The final draft of Sandy Springs’ new Comprehensive Land Use Plan will be presented for community review at two meetings on Nov. 16.

The draft is not much different from the previous version put out in July, in which consultants presented ideas for more mixed-use developments, better transit and improved green space. Among the notable tweaks in response to public input, according to Assistant City Manager Jim Tolbert, is lower density of the proposed mixed-use areas around MARTA stations and along southern Roswell Road.

The plan is a 10-year city planning vision and policy document currently under major revision as part of the city’s “Next Ten” process, which is intended to develop a vision for the city over the next decade. It will help inform a totally new zoning code that is also in the works.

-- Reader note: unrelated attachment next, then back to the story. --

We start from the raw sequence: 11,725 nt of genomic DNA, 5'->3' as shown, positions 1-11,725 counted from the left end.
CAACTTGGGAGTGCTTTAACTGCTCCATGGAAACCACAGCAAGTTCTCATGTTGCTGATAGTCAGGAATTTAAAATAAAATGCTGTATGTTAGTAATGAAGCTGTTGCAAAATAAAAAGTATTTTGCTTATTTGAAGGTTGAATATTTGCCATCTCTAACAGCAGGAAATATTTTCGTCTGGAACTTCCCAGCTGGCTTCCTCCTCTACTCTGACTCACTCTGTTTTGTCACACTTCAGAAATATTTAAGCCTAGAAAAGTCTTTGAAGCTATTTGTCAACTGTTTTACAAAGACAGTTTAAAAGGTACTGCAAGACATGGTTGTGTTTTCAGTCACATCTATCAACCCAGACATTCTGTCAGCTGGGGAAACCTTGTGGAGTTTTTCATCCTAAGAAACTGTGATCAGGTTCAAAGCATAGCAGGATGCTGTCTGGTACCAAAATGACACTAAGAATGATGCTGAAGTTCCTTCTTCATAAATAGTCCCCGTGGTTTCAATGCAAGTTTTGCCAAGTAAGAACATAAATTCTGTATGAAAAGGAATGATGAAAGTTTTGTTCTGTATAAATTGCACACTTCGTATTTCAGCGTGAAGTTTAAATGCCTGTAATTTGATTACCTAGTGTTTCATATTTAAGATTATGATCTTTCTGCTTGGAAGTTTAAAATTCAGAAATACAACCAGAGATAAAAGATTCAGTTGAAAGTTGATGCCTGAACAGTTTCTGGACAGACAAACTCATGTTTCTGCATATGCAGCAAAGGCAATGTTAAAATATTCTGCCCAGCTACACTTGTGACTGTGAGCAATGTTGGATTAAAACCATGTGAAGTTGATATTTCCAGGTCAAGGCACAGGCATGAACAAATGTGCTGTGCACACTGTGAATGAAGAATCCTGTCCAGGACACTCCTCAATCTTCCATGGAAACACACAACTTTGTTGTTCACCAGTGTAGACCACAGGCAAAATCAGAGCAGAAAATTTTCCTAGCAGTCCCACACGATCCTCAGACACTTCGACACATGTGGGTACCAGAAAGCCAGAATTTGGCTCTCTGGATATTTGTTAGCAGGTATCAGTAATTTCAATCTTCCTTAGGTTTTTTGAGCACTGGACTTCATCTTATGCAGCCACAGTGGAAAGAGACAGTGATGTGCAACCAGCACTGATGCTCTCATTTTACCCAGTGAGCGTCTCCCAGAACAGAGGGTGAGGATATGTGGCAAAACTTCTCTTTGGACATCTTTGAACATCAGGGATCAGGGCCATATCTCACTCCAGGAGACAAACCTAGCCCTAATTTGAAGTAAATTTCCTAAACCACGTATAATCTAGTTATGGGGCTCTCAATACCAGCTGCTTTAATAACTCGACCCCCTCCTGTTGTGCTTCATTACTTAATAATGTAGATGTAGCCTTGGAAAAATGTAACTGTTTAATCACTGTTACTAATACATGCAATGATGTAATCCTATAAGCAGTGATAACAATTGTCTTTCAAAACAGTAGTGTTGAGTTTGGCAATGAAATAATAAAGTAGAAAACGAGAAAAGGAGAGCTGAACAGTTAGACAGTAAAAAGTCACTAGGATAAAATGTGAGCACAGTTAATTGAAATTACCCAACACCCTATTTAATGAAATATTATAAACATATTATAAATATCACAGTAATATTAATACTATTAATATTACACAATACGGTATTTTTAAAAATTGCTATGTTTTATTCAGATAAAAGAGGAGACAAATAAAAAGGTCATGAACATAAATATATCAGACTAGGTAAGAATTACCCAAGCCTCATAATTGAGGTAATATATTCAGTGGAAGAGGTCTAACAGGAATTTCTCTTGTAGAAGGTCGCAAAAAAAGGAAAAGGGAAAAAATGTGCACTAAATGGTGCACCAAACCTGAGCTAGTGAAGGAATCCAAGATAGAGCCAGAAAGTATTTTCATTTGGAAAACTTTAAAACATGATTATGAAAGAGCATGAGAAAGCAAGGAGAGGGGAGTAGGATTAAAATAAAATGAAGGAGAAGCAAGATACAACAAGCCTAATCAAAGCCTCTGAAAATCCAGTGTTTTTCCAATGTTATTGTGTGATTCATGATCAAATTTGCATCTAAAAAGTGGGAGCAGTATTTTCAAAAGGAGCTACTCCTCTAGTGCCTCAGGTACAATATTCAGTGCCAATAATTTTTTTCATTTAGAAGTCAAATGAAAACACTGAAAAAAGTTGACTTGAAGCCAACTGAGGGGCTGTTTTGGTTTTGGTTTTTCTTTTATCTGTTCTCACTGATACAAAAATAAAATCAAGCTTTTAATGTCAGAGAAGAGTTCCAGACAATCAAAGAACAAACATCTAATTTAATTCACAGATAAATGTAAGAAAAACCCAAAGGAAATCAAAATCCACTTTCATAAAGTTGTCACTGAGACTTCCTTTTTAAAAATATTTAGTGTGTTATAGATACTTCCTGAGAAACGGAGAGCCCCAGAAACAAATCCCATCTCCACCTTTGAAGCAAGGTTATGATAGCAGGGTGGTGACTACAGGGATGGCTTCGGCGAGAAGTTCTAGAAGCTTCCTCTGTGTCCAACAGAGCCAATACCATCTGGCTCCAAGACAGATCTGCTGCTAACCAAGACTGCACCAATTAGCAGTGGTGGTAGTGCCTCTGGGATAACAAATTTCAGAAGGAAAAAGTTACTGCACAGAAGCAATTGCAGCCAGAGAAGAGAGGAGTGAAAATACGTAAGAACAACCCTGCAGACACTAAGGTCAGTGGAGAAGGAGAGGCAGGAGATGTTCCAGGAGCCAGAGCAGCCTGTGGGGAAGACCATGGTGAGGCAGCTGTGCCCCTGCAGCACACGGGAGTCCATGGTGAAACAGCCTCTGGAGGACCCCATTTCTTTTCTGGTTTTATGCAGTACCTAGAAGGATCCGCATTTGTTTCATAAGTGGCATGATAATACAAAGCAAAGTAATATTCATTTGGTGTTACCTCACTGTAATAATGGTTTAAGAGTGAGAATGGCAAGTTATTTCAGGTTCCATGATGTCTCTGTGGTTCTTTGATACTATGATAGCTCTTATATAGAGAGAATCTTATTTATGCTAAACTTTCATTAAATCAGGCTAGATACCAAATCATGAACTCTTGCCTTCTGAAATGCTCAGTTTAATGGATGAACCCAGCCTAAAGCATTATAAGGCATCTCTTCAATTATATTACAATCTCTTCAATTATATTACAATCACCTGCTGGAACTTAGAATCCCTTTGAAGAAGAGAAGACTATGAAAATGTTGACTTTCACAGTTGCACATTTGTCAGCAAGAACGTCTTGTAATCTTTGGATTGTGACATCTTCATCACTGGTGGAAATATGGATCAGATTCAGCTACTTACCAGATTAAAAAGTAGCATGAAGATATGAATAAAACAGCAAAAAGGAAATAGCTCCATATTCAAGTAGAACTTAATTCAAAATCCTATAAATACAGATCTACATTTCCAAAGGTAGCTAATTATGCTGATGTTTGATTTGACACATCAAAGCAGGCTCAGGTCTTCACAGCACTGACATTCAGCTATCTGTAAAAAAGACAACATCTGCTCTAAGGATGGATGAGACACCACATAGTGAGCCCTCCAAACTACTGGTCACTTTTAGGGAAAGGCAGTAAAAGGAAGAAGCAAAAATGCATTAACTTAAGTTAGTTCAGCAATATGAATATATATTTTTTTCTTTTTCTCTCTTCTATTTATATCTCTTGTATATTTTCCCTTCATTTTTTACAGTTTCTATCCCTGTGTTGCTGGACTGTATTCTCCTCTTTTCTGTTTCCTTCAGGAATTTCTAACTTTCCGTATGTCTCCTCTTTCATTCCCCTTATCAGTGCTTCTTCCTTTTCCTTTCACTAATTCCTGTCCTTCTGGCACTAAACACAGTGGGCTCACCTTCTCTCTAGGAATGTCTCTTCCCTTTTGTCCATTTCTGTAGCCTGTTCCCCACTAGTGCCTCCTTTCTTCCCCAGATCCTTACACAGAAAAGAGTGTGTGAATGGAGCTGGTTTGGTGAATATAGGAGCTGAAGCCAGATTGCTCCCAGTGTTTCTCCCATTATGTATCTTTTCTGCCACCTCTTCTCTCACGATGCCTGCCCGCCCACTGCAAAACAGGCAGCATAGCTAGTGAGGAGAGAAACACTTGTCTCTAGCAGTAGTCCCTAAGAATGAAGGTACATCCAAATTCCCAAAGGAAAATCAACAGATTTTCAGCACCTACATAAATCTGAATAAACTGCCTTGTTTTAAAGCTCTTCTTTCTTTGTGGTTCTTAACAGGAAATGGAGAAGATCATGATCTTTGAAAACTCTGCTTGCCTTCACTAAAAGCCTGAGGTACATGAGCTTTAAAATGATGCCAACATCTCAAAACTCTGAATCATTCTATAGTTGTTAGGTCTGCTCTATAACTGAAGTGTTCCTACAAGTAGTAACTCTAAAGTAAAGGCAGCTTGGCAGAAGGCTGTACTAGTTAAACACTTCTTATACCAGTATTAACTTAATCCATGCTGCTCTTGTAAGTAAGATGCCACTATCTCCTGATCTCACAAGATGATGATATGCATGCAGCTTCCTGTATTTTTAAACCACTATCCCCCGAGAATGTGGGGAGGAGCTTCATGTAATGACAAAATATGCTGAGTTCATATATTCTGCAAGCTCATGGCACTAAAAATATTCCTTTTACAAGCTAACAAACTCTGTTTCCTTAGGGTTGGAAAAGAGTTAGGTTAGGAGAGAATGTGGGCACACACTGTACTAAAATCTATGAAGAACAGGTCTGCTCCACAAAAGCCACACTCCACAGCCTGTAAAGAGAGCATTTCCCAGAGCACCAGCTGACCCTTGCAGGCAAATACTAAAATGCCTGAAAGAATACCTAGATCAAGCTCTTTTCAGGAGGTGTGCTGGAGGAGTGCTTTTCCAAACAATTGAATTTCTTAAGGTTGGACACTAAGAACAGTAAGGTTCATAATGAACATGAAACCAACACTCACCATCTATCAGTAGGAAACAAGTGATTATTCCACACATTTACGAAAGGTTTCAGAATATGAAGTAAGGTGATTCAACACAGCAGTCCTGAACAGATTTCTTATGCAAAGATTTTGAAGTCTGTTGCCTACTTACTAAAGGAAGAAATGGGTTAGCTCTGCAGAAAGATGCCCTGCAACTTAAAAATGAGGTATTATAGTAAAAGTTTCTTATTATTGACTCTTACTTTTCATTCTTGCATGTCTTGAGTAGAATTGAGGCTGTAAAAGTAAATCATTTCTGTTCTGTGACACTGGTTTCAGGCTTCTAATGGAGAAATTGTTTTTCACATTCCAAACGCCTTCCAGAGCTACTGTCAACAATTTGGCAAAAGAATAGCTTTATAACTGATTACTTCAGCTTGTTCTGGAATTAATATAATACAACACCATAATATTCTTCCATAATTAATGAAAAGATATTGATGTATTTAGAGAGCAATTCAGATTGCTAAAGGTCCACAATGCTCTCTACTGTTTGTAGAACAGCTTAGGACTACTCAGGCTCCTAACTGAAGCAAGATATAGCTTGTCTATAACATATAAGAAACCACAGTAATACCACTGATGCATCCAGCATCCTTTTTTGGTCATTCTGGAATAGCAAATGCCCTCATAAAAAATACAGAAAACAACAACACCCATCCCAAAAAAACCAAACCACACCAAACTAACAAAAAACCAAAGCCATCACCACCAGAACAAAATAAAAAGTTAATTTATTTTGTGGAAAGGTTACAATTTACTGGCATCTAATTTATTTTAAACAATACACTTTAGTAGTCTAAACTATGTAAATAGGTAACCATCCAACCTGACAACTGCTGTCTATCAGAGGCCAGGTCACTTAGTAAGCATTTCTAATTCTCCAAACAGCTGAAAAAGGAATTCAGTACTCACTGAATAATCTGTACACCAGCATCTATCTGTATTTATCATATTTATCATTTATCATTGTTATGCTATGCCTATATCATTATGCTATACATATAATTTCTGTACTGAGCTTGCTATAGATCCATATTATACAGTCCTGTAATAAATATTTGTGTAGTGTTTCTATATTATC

The Comp Plan includes a “character area” map showing where various types of development should happen in the city. The Next Ten process also includes four “small-area plans” providing more detailed studies and recommendations. Those small-area plans include the Roswell Road corridor, the city’s piece of Perimeter Center, Powers Ferry Landing and MARTA’s existing North Springs station and possible future Northridge station.

General trends discussed throughout the year-long planning process have been similar: ownership, middle-income housing in mixed-use settings; more street grids; better transportation alternatives; and pedestrian-friendliness.

Since the July meeting, consultants have updated the draft plans based on public and official input. They also completed the Powers Ferry and MARTA small area plans, which were still in early drafts at that time.